Why Men Need to Be a Bigger Part of the Infertility Conversation

Photo: Getty Images / Adene Sanchez
May and Dan* had been trying to get pregnant for over two years when May first visited her general practitioner for help. Over the next six months, she underwent a battery of ultrasounds and blood tests, all of which came back normal. Finally, her fertility doctor recommended checking Dan’s sperm. Dan, it turned out, had low sperm motility and count along with abnormal morphology (sperm size and shape)—factors that all affect a couple's ability to conceive. May and Dan were told to consider using donor sperm.

While Dan went to an andrologist (a male hormonal specialist) for more testing, May looked into natural treatments to improve Dan’s sperm quantity and quality. They changed their diets, began seeing an acupuncturist twice a week, and started taking Chinese herbs. In less than four months, May found out she was pregnant with her son Dylan, who is now 6 months old. “I wish that we had looked at our health in a more holistic way sooner," says May. "I honestly think it might not have taken so long to get pregnant and we could have avoided a lot of stress and invasive tests."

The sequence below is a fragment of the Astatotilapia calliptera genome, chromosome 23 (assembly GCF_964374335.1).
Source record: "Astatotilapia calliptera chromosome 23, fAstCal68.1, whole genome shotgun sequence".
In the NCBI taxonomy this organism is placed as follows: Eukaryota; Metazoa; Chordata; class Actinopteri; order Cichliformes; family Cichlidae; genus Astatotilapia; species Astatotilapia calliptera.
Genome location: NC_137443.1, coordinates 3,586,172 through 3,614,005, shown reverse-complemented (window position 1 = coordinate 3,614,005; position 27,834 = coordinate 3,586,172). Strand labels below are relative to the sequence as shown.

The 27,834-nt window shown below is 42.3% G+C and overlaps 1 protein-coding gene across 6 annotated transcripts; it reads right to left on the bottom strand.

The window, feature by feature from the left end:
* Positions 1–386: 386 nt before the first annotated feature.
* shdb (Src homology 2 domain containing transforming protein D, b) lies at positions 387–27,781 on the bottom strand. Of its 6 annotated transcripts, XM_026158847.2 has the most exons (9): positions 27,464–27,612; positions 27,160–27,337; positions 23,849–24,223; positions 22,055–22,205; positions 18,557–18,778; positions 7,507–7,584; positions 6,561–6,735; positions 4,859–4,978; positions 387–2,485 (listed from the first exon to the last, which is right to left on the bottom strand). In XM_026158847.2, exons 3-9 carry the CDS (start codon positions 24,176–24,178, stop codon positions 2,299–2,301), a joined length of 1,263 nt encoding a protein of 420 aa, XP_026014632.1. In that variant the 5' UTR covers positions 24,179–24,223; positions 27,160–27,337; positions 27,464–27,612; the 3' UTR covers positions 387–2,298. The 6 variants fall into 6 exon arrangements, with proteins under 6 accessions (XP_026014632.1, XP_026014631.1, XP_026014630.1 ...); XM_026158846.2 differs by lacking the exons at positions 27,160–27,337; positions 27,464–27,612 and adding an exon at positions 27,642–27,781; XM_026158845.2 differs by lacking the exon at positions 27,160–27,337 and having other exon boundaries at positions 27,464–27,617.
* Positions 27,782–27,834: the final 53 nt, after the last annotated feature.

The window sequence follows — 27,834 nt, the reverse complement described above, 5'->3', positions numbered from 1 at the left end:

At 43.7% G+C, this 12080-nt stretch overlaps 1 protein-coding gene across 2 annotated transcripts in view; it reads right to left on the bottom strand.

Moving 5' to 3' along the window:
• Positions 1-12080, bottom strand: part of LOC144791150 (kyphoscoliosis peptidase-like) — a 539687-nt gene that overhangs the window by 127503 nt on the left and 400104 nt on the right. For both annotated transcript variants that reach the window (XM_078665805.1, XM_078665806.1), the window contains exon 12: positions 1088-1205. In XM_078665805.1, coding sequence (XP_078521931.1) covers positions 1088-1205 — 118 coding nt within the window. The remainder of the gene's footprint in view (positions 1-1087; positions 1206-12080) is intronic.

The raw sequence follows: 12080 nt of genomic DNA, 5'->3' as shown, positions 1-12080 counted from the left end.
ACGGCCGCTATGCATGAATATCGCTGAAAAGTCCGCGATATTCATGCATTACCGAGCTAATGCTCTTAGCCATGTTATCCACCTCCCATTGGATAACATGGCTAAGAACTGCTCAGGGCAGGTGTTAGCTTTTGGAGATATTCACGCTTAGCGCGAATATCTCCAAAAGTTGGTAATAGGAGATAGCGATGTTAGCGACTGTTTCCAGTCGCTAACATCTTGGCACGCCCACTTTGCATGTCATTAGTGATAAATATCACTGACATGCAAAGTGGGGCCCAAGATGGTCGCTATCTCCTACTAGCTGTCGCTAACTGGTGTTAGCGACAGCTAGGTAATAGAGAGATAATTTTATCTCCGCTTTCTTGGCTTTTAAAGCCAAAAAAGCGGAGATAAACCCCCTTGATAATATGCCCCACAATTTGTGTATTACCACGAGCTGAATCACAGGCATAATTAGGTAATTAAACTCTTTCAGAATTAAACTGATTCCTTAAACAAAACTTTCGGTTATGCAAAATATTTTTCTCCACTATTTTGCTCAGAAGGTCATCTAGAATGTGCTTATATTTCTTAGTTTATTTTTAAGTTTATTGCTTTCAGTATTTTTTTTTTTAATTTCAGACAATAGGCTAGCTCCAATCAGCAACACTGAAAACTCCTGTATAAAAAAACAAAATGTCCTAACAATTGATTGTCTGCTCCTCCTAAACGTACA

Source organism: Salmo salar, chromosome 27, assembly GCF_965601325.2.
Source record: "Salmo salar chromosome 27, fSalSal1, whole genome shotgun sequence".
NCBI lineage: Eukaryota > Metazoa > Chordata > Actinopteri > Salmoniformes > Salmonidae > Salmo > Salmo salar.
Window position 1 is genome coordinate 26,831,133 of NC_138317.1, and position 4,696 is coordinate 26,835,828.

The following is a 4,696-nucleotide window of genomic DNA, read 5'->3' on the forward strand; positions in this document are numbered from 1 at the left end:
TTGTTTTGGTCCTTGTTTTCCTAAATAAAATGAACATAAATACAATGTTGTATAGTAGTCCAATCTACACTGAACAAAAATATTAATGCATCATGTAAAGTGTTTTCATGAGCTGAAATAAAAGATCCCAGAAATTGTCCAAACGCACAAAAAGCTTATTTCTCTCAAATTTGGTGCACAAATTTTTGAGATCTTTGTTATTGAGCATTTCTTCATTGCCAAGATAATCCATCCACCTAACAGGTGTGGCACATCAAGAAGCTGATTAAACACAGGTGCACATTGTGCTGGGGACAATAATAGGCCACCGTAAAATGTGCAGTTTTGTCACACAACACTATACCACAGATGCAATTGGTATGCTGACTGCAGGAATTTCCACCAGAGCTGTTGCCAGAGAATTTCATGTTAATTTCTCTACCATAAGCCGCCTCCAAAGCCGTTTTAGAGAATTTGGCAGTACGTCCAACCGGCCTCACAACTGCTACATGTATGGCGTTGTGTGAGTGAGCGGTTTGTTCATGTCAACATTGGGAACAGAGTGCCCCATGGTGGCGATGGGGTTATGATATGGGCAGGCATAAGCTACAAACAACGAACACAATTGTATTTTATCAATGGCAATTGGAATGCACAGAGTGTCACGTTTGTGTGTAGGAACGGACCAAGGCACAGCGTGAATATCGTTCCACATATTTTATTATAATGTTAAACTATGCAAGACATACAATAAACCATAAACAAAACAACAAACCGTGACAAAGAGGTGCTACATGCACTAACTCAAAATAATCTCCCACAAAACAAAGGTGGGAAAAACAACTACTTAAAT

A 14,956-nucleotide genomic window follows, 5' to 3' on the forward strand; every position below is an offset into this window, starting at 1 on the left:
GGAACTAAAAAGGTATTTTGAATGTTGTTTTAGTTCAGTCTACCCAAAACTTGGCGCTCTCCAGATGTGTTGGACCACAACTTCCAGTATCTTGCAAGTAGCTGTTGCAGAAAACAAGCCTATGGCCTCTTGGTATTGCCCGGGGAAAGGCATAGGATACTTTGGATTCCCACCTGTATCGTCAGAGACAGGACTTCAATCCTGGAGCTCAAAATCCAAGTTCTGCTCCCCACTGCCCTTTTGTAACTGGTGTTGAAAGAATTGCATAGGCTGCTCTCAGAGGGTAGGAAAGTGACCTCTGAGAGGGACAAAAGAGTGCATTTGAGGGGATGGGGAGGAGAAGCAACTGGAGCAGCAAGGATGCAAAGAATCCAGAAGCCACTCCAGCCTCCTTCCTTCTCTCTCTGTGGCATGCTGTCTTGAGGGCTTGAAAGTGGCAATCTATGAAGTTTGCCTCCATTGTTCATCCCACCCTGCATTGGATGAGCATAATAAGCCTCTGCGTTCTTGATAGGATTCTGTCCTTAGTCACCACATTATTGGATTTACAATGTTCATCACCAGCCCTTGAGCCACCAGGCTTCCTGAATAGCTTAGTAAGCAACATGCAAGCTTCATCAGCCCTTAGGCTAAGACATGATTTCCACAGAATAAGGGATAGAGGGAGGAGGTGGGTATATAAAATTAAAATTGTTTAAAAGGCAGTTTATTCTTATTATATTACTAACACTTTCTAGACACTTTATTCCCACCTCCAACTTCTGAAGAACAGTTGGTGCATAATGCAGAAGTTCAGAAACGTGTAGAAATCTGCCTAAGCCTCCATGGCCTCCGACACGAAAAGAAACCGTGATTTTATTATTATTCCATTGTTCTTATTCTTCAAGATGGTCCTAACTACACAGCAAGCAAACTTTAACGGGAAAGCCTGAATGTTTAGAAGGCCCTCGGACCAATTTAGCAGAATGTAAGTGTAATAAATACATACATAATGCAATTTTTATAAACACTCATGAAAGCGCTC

Stories like May and Dan's aren't uncommon. According to the Centers for Disease Control and Prevention (CDC), 35 percent of couples struggling with infertility are dealing with both male and female reproductive issues (and 8 percent are struggling with male-specific reproductive issues). Yet that’s not often brought up in conversations surrounding infertility—which is largely perceived as a women's issue. And when it comes to knowledge about infertility and its causes, “there’s a gender gap,” adds Amin Herati, M.D., a urologist and the director of male infertility at Johns Hopkins School of Medicine.